July 15, 2014

Choosing Between the Cloud and Owned Systems


There is a diverse range of choices available today for owning and managing a data center. They range from the enterprise doing everything to outsourcing the entire business processes including applications to a third party. There is no right choice for everyone. The choice depends on what is already owned, when it will retire, the capabilities of the IT staff, whether the business model is CAPEX or OPEX, and whether or not candidate functions can be better managed by an outside organization. In some cases, a third party provides more functionality and costs less. 

This TechNote provides only a high level view of what each choice covers and how to evaluate the choices--because complete coverage of the topic could require an entire book!

Own on premises systems

This has been the common practice for years. The enterprise IT staff manages the systems. If however the enterprise wants to reduce the IT staff or desires 24 hour support or does not have the expertise for managing the data center, then the enterprise can contract with a managed service provider (MSP) to manage the on-premise systems.

Own the systems located off premises

Colocation facilities provide the space, electrical power, HVAC, and physical security for the enterprise-owned servers, storage, and networking equipment used to connect the enterprise systems to external networks. The colocation charges are on a rental basis. The management of the systems can be performed remotely by the customer or a managed service provider.

Employ a private cloud

A private cloud is cloud-based infrastructure dedicated for the exclusive use of an enterprise and operated for a single organization. It can be managed internal to the enterprise or by a third-party (MSP). It can be hosted internally or externally. Undertaking a private cloud project requires a significant level and degree of involvement to virtualize the business environment. It requires the enterprise to evaluate decisions about existing resources and their disposition.

Subscribe to a public cloud
 
A public cloud is when the services are delivered over a network that is open for public use i.e. the Internet. There may be little or no difference between the technologies of public and private cloud architecture. Security considerations may be quite different for services that are available from a service provider for a public audience and when communication is affected by communications over a non-trusted network. Public cloud service providers like Amazon AWS, Microsoft, and Google own and operate the infrastructure and offer access only via Internet. Public cloud services come in three basic forms, Infrastructure as a Service (IaaS), Platform as a Service (PaaS), and Software as a Service (SaaS); Unified Communications is offered as SaaS.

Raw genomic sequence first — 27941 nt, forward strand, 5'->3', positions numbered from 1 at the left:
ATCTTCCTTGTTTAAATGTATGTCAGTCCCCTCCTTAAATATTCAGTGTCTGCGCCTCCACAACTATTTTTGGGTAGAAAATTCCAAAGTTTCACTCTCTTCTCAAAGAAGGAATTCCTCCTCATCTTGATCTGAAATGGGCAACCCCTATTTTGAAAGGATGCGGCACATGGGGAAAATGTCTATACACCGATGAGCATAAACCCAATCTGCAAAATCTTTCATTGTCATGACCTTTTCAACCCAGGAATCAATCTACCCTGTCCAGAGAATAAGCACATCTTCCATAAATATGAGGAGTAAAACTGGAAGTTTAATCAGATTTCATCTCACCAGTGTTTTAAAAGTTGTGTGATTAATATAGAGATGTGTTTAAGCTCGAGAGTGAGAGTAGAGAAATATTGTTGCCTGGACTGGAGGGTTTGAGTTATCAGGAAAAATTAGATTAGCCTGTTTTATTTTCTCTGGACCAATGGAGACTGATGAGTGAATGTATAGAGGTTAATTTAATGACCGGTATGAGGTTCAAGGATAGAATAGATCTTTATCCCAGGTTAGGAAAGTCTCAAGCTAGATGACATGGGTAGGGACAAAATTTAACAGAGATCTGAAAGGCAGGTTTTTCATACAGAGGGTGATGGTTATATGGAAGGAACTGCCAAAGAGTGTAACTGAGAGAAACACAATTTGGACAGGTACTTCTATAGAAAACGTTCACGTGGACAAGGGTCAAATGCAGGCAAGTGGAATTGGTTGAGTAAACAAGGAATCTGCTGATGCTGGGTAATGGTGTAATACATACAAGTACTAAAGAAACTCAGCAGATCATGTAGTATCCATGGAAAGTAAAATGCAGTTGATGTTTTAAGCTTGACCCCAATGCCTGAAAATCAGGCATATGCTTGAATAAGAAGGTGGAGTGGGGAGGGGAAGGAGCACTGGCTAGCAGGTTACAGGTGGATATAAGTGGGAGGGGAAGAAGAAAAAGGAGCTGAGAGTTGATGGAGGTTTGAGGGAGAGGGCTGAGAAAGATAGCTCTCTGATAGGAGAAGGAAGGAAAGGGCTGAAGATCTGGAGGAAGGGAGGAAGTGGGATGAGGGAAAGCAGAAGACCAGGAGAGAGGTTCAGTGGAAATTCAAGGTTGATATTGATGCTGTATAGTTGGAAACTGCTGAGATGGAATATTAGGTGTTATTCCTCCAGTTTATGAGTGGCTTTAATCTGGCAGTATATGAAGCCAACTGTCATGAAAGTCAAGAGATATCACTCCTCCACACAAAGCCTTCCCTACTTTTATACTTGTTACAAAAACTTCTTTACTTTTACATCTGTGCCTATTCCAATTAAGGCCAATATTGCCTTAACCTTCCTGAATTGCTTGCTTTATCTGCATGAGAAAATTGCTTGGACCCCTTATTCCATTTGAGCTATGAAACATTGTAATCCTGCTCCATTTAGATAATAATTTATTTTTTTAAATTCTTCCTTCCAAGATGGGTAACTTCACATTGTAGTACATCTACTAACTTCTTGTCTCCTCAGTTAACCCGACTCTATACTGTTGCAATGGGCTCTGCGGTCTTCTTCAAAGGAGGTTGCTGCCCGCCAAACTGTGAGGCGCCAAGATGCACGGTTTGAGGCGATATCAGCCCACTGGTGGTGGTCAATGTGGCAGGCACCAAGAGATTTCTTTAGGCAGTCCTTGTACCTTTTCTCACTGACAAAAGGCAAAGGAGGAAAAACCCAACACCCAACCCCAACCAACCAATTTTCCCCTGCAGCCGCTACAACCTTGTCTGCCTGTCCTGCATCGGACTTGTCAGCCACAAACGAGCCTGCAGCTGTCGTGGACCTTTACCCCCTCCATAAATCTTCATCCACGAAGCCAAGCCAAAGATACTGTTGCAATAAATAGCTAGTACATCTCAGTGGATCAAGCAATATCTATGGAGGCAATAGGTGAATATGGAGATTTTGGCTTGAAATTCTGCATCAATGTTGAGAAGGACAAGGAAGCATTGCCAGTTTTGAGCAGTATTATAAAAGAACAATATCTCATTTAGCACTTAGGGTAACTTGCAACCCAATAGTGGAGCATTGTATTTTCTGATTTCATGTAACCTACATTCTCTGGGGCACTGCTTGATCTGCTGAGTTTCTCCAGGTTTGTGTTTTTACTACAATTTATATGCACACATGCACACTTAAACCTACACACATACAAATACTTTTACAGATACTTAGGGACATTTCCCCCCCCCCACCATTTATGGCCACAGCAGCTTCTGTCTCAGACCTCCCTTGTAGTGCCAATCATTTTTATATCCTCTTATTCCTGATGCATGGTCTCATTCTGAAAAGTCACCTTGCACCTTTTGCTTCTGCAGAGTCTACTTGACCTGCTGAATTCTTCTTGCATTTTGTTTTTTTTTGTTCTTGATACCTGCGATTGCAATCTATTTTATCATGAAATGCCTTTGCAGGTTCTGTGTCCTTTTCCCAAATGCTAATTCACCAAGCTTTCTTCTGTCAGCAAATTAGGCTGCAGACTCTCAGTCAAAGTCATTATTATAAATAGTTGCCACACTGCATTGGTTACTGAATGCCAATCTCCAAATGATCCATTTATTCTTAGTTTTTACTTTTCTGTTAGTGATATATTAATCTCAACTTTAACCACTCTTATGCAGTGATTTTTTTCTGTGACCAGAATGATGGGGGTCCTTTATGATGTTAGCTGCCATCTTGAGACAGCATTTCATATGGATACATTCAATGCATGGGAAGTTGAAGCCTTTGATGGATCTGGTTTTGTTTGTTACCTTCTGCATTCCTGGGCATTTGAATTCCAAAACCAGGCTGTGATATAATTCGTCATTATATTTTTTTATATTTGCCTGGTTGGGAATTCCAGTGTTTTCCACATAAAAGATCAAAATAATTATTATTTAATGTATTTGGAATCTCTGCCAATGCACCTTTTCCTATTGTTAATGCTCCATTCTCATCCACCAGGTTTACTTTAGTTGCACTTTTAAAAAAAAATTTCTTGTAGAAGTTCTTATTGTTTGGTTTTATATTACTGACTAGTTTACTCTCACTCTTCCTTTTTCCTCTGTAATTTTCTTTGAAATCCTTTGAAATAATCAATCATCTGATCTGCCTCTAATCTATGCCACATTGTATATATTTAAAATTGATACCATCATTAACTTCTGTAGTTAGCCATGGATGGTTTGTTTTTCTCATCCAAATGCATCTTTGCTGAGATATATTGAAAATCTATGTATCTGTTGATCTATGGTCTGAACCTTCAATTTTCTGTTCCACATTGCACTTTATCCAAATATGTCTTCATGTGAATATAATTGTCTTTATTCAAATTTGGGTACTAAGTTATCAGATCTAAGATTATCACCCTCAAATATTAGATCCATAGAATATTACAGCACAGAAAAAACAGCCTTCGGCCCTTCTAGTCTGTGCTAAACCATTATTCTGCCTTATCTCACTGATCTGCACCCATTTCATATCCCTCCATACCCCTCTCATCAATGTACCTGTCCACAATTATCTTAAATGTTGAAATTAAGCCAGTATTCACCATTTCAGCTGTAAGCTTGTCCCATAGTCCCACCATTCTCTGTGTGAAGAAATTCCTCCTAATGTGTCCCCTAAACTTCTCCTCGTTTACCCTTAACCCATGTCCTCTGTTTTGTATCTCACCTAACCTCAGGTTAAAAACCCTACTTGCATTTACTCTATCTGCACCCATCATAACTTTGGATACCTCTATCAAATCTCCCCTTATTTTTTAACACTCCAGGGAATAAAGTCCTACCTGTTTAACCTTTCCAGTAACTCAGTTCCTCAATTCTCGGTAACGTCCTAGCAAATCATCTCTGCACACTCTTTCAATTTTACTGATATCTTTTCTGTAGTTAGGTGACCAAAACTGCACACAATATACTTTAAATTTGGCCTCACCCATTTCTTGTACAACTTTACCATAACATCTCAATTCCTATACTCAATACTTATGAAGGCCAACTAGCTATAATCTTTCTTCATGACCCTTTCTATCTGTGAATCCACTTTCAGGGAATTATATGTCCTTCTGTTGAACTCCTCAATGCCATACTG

Join a community cloud
 
A community cloud shares infrastructure among multiple organizations from a specific community (e.g. schools, local governments, not-for-profits, and industry associations) with common concerns, whether managed internally or by a third-party. It can be hosted internally or externally. The costs are divided among fewer users than a public cloud. The cost can be more than a public cloud, so only some of the cost savings potential of cloud computing are possible. 

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Balance computing with a hybrid cloud

The hybrid cloud is a solution with two or more clouds (private or public) that remain distinct systems but that also remain connected together, offering the benefits of multiple deployment models. A hybrid cloud can also include the connection to collocation, managed, and/or dedicated services with cloud resources. A hybrid cloud service breaks down the isolation and provider borders. A hybrid cloud is not a private, public, or community cloud service; rather, it is some combination. 
 
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Evaluating the best solution

The table above highlights a number of considerations when making the choice, own or cloud. One of the most common reasons for not adopting a cloud service is security. This is especially true for regulated vertical markets like healthcare, financial services, and some government operations.  If you own the systems, you feel more secure than if the security was under the control of a third party. The enterprise is still ultimately responsible when it comes to security-- even with a cloud service.

Another factor is control. If the enterprise looks at SaaS as the solution, then most of the control is in the hands of the provider not the enterprise. A third concern is provider lock-in. Once the enterprise changes its IT staff to support cloud services, it is a considerable effort to return the IT cloud based servcies back into the enterprise. 

In summary, the enterprise must consider cloud services even if the final decision is not to use them. If a cloud service looks attractive, then the enterprise should consider the least mission critical functions as candidates for the cloud because even if the cloud is for these functions, the impact of moving back out of the cloud will be minimal.



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